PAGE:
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Cairo: Electoral dialogue between Hamas and Fatah commences

After many years of wrangling, the two major political parties of Palestine – Hamas and Fatah – recently came to a truce in September 2020.[1]

Starting yesterday, the two long-time rival parties began a “national dialogue” with one another regarding the upcoming countrywide elections, the first in 15 years in the besieged nation.

Popular Front for the Liberation of Palestine (PFLP) politburo member, Jamil Mizher, who was in attendance at the talks, said:

“We are in a round of great importance with regards to the comprehensive national dialogue in Cairo. The Palestinian people, at home and abroad, have high hopes for the results of the dialogue. If all the parties have the real will, we can move forward to put an end to this black division and we can regain national unity.”[2]

Hosted in Cairo, Egypt, the talks are aimed at smoothing out any remaining points of contention regarding the planned legislative elections on 22nd May and presidential voting on 31st July later this year. Present at the talks are representatives of a reported total of 14 political parties, including the PFLP and Islamic Jihad.




Daoud Shehab, the leader of the Islamic Jihad Movement in Palestine, said:

“We are going to Cairo with a national vision, mainly based on the need for Palestinians to agree on a political program. What is more important than going to the elections is to agree on a political program. Unless we agree on a political program, the elections would be a new attempt or just an attempt to reproduce the previous phase with all its negative aspects.”[3]

A number of issues exist, including ones that would otherwise be benign. For example, due to the nature of Hamas and Fatah ruling parts of Palestine in differing ways, each party has its own security forces. There is therefore the question of which security members will be guarding ballot boxes and polling stations. There remains a lot of mistrust between the two parties, and this is what is hoped to be eliminated or at least reduced substantially during the Cairo talks.

The two political stalwarts have been unable to see eye-to-eye since 2006, when the most recent general election came to pass. Hamas won the election by an unexpected landslide, and Fatah did not immediately accept the result. Between the factions, subsequent to the so-called “Battle of Gaza” in 2007, Hamas has been in control of the Gaza Strip, with Fatah running the Palestinian Authority in the occupied West Bank.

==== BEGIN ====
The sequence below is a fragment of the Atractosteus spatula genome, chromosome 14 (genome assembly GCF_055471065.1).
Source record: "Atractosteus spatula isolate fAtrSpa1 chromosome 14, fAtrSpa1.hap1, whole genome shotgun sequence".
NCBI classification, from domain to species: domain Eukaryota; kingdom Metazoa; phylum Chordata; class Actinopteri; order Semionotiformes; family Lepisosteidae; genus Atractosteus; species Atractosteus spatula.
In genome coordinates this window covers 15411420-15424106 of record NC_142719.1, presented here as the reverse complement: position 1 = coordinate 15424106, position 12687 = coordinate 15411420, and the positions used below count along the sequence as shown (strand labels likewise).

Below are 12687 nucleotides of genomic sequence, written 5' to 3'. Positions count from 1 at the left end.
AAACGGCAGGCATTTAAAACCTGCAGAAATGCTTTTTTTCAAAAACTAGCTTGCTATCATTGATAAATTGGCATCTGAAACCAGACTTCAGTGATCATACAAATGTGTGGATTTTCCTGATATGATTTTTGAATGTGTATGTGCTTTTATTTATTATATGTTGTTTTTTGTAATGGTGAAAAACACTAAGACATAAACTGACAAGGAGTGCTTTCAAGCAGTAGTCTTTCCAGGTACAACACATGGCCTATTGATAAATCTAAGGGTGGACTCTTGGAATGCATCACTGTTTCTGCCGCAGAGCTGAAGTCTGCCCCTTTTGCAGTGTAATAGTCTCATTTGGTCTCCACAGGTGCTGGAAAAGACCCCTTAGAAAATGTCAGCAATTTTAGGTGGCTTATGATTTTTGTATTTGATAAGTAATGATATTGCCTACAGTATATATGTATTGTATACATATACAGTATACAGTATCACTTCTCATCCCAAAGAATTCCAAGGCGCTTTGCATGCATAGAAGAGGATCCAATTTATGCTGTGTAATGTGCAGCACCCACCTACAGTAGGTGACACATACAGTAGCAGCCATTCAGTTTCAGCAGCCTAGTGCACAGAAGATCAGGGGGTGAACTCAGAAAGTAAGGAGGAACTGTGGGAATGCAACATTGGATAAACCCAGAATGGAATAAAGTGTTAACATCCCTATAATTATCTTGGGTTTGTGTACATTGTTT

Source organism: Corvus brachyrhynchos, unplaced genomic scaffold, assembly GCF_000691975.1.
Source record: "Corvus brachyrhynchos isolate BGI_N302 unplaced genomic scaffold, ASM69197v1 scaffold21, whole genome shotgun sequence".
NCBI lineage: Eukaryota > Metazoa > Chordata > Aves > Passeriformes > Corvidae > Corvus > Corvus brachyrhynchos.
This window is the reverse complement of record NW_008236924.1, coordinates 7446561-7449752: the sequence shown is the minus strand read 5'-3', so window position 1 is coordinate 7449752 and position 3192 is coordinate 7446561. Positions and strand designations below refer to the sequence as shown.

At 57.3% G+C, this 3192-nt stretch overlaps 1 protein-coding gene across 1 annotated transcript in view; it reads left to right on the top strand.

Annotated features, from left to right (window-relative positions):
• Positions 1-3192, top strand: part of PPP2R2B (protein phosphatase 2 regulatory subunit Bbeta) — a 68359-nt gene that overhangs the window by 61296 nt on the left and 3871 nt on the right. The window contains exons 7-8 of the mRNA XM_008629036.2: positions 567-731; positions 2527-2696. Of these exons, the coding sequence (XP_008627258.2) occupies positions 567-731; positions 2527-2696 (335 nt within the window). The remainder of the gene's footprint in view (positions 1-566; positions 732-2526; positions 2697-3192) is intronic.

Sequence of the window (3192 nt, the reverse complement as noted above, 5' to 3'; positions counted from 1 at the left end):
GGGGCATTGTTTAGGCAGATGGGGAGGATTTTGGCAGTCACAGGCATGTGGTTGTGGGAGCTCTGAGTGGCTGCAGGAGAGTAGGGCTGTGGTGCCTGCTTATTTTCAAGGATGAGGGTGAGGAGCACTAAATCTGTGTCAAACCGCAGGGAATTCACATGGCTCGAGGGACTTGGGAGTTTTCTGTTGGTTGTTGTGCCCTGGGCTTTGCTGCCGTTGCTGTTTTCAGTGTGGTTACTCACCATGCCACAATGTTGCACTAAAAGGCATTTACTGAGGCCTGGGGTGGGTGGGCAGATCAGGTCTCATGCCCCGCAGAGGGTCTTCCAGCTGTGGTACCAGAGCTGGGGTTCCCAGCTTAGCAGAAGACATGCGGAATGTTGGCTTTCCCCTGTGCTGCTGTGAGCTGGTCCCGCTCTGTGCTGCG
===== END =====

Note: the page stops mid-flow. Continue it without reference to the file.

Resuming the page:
Hazem Qassem, spokesman for Hamas, said of the Egyptian-hosted negotiations:

“The 2-day dialogue will focus on issues related to the elections, including ways of holding the polls without interference…”

“We will also discuss neutralizing people and parties who affect the will of Palestinian voters and the necessary steps to allow freedoms in the West Bank and Gaza…”[4]

The first day of the talks were described as “successful” by the Palestinian Foreign Minister, Riyad al-Maliki:

“The first session of the [Palestinian] factions’ meeting in Cairo is successful, and hopeful towards the outcomes of the meeting… Egypt is working to ensure the success of the dialogue…”[5]

Source: www.islam21c.com

Notes:

[1] https://www.islam21c.com/news-views/palestine-first-general-election-in-15-years-set-for-2021/

[2] https://www.aljazeera.com/news/2021/2/8/palestinian-factions-begin-talks-on-elections-in-cairo

[3] https://www.arabnews.com/node/1805886/middle-east

[4] https://www.aa.com.tr/en/middle-east/palestinian-factions-begin-talks-on-elections-in-cairo/2137657

[5] https://www.aa.com.tr/en/middle-east/intra-palestinian-talks-in-cairo-successful-premier/2138123

About Shaheer Choudhury

Shaheer is a regular news writer for Islam21c. Alongside this position, he also currently works as a casework coordinator at the UK-wide charity, HHUGS. He maintains a strong interest in politics and current affairs, and on the varying worldwide situations of Muslim communities. Prior to working for Islam21c, he developed a number of years' experience in the health and social care sector, and has previously volunteered at the Muslim Youth Helpline.

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